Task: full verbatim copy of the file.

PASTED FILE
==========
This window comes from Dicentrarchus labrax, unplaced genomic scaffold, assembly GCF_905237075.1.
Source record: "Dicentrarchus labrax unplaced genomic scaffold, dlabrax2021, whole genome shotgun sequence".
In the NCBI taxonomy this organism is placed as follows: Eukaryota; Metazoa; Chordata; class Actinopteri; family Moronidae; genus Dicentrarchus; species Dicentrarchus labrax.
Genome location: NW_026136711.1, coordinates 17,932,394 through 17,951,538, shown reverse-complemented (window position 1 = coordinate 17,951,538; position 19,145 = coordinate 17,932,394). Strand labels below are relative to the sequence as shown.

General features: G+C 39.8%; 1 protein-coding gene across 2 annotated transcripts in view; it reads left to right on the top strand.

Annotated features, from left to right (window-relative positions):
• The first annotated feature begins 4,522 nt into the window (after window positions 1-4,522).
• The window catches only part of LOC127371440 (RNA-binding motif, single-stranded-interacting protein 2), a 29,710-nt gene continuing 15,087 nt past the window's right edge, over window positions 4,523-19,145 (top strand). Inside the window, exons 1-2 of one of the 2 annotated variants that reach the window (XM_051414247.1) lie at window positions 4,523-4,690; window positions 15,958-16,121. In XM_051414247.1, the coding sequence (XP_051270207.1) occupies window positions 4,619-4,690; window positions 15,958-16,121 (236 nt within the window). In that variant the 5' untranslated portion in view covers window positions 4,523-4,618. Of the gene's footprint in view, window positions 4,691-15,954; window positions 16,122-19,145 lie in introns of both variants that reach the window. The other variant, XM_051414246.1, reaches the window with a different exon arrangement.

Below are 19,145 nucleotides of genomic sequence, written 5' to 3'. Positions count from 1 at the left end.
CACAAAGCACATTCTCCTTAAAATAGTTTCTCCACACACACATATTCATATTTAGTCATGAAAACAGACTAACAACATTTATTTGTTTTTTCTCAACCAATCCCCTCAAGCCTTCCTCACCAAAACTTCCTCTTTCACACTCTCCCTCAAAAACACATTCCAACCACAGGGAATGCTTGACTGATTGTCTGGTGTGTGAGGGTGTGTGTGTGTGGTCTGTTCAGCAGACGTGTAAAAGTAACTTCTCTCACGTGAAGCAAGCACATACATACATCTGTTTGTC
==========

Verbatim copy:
This window comes from Dicentrarchus labrax, unplaced genomic scaffold, assembly GCF_905237075.1.
Source record: "Dicentrarchus labrax unplaced genomic scaffold, dlabrax2021, whole genome shotgun sequence".
In the NCBI taxonomy this organism is placed as follows: Eukaryota; Metazoa; Chordata; class Actinopteri; family Moronidae; genus Dicentrarchus; species Dicentrarchus labrax.
Genome location: NW_026136711.1, coordinates 17,932,394 through 17,951,538, shown reverse-complemented (window position 1 = coordinate 17,951,538; position 19,145 = coordinate 17,932,394). Strand labels below are relative to the sequence as shown.

General features: G+C 39.8%; 1 protein-coding gene across 2 annotated transcripts in view; it reads left to right on the top strand.

Annotated features, from left to right (window-relative positions):
• The first annotated feature begins 4,522 nt into the window (after window positions 1-4,522).
• The window catches only part of LOC127371440 (RNA-binding motif, single-stranded-interacting protein 2), a 29,710-nt gene continuing 15,087 nt past the window's right edge, over window positions 4,523-19,145 (top strand). Inside the window, exons 1-2 of one of the 2 annotated variants that reach the window (XM_051414247.1) lie at window positions 4,523-4,690; window positions 15,958-16,121. In XM_051414247.1, the coding sequence (XP_051270207.1) occupies window positions 4,619-4,690; window positions 15,958-16,121 (236 nt within the window). In that variant the 5' untranslated portion in view covers window positions 4,523-4,618. Of the gene's footprint in view, window positions 4,691-15,954; window positions 16,122-19,145 lie in introns of both variants that reach the window. The other variant, XM_051414246.1, reaches the window with a different exon arrangement.

Below are 19,145 nucleotides of genomic sequence, written 5' to 3'. Positions count from 1 at the left end.
CACAAAGCACATTCTCCTTAAAATAGTTTCTCCACACACACATATTCATATTTAGTCATGAAAACAGACTAACAACATTTATTTGTTTTTTCTCAACCAATCCCCTCAAGCCTTCCTCACCAAAACTTCCTCTTTCACACTCTCCCTCAAAAACACATTCCAACCACAGGGAATGCTTGACTGATTGTCTGGTGTGTGAGGGTGTGTGTGTGTGGTCTGTTCAGCAGACGTGTAAAAGTAACTTCTCTCACGTGAAGCAAGCACATACATACATCTGTTTGTC